Foreigners wanting to buy agricultural land in Serbia will have to take residence in our country for at least seven years, while foreign legal entities will have to be registered with the Serbian Business Registers Agency for at least five years before being allowed to buy land.
This is what the draft Law on Agricultural Land says. The Ministry of Agriculture’s task force is supposed to finish the draft by the end of next week and the new law is supposed to be in force from 1st September, 2017.
There is still some confusion regarding certain issues relating to this law, namely how long should foreigners have legal ties to Serbia before they are allowed to buy land. However, most of the members of the task force believe that the new law would provide enough of protection to domicile farmers.
Agriculture Minister, Branislav Nedimovic has said recently that the state authorities would support the concept where foreigners would have to take residence in Serbia for a certain amount of time, and this is equally applicable to individuals and legal entities. Only by doing so, they will be eligible to own agricultural land in Serbia.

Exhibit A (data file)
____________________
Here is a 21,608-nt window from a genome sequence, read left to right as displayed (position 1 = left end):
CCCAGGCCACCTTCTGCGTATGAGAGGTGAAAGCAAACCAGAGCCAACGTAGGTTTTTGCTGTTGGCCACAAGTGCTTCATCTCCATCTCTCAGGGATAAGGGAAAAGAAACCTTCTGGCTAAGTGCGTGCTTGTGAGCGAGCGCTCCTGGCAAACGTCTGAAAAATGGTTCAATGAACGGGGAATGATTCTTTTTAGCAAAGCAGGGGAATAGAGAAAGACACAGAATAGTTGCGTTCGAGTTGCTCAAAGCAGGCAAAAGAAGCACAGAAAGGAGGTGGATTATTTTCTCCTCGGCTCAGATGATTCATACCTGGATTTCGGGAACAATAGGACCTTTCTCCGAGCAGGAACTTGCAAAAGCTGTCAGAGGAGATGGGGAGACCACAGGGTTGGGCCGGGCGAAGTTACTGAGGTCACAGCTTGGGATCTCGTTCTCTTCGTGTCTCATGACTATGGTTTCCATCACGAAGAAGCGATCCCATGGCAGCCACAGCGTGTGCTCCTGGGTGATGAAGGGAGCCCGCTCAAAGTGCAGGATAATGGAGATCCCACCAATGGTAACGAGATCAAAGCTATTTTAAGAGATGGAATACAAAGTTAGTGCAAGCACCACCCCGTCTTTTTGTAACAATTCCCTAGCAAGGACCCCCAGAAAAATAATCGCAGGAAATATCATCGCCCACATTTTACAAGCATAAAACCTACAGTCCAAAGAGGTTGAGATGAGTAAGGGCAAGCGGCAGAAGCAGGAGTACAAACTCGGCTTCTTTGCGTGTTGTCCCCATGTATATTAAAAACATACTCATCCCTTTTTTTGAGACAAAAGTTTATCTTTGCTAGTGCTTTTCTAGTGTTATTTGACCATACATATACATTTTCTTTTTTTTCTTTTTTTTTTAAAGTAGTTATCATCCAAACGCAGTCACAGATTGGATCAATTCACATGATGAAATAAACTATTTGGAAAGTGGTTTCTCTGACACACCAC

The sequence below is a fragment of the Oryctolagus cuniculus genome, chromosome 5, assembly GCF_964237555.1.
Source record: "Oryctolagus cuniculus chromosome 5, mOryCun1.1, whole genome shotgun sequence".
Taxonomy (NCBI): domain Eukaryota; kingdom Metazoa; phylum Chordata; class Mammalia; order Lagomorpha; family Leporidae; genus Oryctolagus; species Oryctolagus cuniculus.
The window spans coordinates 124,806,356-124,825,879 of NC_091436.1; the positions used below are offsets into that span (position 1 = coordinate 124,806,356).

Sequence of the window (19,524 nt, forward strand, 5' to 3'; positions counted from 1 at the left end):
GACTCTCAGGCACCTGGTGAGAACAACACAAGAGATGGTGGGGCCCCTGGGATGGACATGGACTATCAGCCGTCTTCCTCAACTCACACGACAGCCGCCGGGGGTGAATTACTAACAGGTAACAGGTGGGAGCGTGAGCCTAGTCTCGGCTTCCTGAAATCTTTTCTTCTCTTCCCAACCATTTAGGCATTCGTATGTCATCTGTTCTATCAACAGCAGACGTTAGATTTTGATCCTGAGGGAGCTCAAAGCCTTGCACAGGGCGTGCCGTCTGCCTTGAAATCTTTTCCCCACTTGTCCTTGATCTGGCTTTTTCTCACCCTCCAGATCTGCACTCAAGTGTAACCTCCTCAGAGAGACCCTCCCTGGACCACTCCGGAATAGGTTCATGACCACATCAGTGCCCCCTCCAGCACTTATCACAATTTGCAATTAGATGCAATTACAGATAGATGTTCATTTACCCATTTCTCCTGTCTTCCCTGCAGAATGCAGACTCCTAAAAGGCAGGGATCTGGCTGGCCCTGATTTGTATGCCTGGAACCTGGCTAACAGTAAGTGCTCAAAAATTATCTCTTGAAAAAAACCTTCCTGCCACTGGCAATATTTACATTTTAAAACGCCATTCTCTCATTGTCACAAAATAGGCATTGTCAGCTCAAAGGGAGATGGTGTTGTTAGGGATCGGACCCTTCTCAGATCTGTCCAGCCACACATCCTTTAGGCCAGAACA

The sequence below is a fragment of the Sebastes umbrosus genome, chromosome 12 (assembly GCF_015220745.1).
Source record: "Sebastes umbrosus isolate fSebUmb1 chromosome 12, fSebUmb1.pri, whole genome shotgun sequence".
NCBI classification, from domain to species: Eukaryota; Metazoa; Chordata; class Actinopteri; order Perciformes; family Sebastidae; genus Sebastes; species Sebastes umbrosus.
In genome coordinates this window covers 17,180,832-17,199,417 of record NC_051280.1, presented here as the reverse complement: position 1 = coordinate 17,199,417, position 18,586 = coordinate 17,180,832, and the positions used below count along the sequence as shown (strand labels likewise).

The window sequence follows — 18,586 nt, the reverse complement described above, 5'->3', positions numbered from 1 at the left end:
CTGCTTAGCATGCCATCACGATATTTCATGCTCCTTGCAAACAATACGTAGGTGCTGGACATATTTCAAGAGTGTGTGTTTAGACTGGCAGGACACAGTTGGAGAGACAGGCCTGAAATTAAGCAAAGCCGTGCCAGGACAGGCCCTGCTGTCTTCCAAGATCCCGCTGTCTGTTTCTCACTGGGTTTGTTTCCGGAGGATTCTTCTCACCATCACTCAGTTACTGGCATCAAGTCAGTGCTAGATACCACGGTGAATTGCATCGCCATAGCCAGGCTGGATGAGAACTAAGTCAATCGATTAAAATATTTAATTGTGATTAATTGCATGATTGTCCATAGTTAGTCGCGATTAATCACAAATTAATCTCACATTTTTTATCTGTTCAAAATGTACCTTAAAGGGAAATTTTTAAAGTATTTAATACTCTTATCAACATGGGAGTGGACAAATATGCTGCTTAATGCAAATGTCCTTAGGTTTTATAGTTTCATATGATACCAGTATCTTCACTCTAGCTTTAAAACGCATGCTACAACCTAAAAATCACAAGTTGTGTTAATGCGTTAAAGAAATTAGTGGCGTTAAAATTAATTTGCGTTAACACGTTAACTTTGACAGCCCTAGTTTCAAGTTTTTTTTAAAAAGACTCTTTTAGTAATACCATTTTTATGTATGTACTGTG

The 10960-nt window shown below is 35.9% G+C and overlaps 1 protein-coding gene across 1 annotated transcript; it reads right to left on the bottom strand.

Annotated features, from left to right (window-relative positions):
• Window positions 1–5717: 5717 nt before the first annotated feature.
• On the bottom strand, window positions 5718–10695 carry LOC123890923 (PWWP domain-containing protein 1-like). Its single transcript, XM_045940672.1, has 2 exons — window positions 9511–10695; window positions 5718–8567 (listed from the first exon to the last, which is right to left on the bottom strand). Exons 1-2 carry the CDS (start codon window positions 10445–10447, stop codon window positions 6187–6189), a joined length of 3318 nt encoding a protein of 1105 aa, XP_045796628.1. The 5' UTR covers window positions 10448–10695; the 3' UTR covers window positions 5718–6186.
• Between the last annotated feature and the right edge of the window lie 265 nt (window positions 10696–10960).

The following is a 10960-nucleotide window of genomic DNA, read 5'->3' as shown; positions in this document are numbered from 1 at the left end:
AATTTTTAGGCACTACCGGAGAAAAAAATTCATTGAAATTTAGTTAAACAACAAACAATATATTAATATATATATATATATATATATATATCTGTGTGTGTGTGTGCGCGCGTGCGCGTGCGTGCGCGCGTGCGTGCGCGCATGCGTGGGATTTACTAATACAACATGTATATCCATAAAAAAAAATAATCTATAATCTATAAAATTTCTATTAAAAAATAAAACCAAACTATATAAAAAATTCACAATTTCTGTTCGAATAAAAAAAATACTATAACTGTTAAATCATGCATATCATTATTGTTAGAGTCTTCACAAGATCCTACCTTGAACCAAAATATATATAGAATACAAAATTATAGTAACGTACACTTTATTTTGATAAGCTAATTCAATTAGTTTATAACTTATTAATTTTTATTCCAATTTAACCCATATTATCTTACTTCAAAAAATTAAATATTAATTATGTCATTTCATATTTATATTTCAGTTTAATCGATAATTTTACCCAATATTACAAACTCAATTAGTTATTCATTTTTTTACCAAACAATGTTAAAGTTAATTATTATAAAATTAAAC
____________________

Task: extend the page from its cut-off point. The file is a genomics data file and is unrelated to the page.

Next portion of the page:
Agriculture expert, Milan Prostran agrees with the government on this, i.e. to enforcing the residence criteria, but he thinks the residence should be at least 10 years.
“We should also limit the size of the land that foreigners can buy to, let’s say, a maximum of 100 hectares, while the third prerequisite should be that a foreign individual or a foreign company should be in the agri-business for at least five years before purchasing land here”, Prostran underlines.
With these limitations in place, Serbia could partially fix the unfavourable situation that was a result of our country signing the Stabilization and Association Agreement (SAA) in 2008 according to which Serbia should allow foreigners to buy agricultural land as of 1st September, 2017. Serbia is the only country, in the course of the EU accession talks, to have agreed to liberalize the sale of agricultural land, while other countries agreed to do so only when they join the EU.
“If we are not able to adopt these new amendments on time, another option would be to apply the model that Hungary used which, back in the day, had a referendum and asked its citizens whether to allow the sale of agricultural land to foreigners. Since 80% of Hungarians said ‘no’, they amended their Constitution to include the ban on the sale of land to foreigners. This is probably one of more extreme examples”, Milan Prostran adds.